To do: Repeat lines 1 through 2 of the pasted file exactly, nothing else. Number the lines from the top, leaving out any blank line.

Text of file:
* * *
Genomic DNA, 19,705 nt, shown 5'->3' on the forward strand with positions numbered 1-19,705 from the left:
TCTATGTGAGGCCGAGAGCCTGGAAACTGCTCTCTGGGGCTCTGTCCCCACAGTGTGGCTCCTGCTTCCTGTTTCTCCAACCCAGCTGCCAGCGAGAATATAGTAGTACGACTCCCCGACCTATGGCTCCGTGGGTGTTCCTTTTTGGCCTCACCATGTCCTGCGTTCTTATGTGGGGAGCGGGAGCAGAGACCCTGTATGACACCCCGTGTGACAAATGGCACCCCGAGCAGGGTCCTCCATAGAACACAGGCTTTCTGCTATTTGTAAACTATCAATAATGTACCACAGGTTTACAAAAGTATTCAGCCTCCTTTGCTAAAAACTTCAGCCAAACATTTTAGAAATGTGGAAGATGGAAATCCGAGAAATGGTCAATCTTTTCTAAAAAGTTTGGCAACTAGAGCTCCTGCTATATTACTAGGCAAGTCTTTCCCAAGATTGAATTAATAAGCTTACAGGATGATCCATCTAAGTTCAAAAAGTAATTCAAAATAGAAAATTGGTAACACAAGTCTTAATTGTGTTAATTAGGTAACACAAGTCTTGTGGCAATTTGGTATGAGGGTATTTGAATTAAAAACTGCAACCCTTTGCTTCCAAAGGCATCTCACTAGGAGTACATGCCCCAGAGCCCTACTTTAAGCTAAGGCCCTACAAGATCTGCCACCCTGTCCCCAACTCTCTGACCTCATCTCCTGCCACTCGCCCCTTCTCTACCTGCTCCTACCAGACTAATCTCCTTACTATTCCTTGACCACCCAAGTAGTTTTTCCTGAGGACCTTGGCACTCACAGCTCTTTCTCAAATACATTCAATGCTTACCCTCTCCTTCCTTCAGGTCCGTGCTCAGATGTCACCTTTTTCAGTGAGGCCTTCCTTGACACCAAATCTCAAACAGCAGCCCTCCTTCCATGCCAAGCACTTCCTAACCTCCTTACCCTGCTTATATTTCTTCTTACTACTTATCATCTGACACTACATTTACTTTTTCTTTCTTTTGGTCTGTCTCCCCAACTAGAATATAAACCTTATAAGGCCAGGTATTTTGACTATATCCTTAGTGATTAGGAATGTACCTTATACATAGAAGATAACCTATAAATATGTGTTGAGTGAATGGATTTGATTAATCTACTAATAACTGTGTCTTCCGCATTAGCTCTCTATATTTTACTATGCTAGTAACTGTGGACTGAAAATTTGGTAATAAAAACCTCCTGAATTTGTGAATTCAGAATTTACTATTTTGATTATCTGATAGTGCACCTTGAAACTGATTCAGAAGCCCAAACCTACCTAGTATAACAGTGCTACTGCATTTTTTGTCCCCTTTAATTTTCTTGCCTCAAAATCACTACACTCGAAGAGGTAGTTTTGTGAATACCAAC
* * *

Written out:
Genomic DNA, 19,705 nt, shown 5'->3' on the forward strand with positions numbered 1-19,705 from the left:
TCTATGTGAGGCCGAGAGCCTGGAAACTGCTCTCTGGGGCTCTGTCCCCACAGTGTGGCTCCTGCTTCCTGTTTCTCCAACCCAGCTGCCAGCGAGAATATAGTAGTACGACTCCCCGACCTATGGCTCCGTGGGTGTTCCTTTTTGGCCTCACCATGTCCTGCGTTCTTATGTGGGGAGCGGGAGCAGAGACCCTGTATGACACCCCGTGTGACAAATGGCACCCCGAGCAGGGTCCTCCATAGAACACAGGCTTTCTGCTATTTGTAAACTATCAATAATGTACCACAGGTTTACAAAAGTATTCAGCCTCCTTTGCTAAAAACTTCAGCCAAACATTTTAGAAATGTGGAAGATGGAAATCCGAGAAATGGTCAATCTTTTCTAAAAAGTTTGGCAACTAGAGCTCCTGCTATATTACTAGGCAAGTCTTTCCCAAGATTGAATTAATAAGCTTACAGGATGATCCATCTAAGTTCAAAAAGTAATTCAAAATAGAAAATTGGTAACACAAGTCTTAATTGTGTTAATTAGGTAACACAAGTCTTGTGGCAATTTGGTATGAGGGTATTTGAATTAAAAACTGCAACCCTTTGCTTCCAAAGGCATCTCACTAGGAGTACATGCCCCAGAGCCCTACTTTAAGCTAAGGCCCTACAAGATCTGCCACCCTGTCCCCAACTCTCTGACCTCATCTCCTGCCACTCGCCCCTTCTCTACCTGCTCCTACCAGACTAATCTCCTTACTATTCCTTGACCACCCAAGTAGTTTTTCCTGAGGACCTTGGCACTCACAGCTCTTTCTCAAATACATTCAATGCTTACCCTCTCCTTCCTTCAGGTCCGTGCTCAGATGTCACCTTTTTCAGTGAGGCCTTCCTTGACACCAAATCTCAAACAGCAGCCCTCCTTCCATGCCAAGCACTTCCTAACCTCCTTACCCTGCTTATATTTCTTCTTACTACTTATCATCTGACACTACATTTACTTTTTCTTTCTTTTGGTCTGTCTCCCCAACTAGAATATAAACCTTATAAGGCCAGGTATTTTGACTATATCCTTAGTGATTAGGAATGTACCTTATACATAGAAGATAACCTATAAATATGTGTTGAGTGAATGGATTTGATTAATCTACTAATAACTGTGTCTTCCGCATTAGCTCTCTATATTTTACTATGCTAGTAACTGTGGACTGAAAATTTGGTAATAAAAACCTCCTGAATTTGTGAATTCAGAATTTACTATTTTGATTATCTGATAGTGCACCTTGAAACTGATTCAGAAGCCCAAACCTACCTAGTATAACAGTGCTACTGCATTTTTTGTCCCCTTTAATTTTCTTGCCTCAAAATCACTACACTCGAAGAGGTAGTTTTGTGAATACCAAC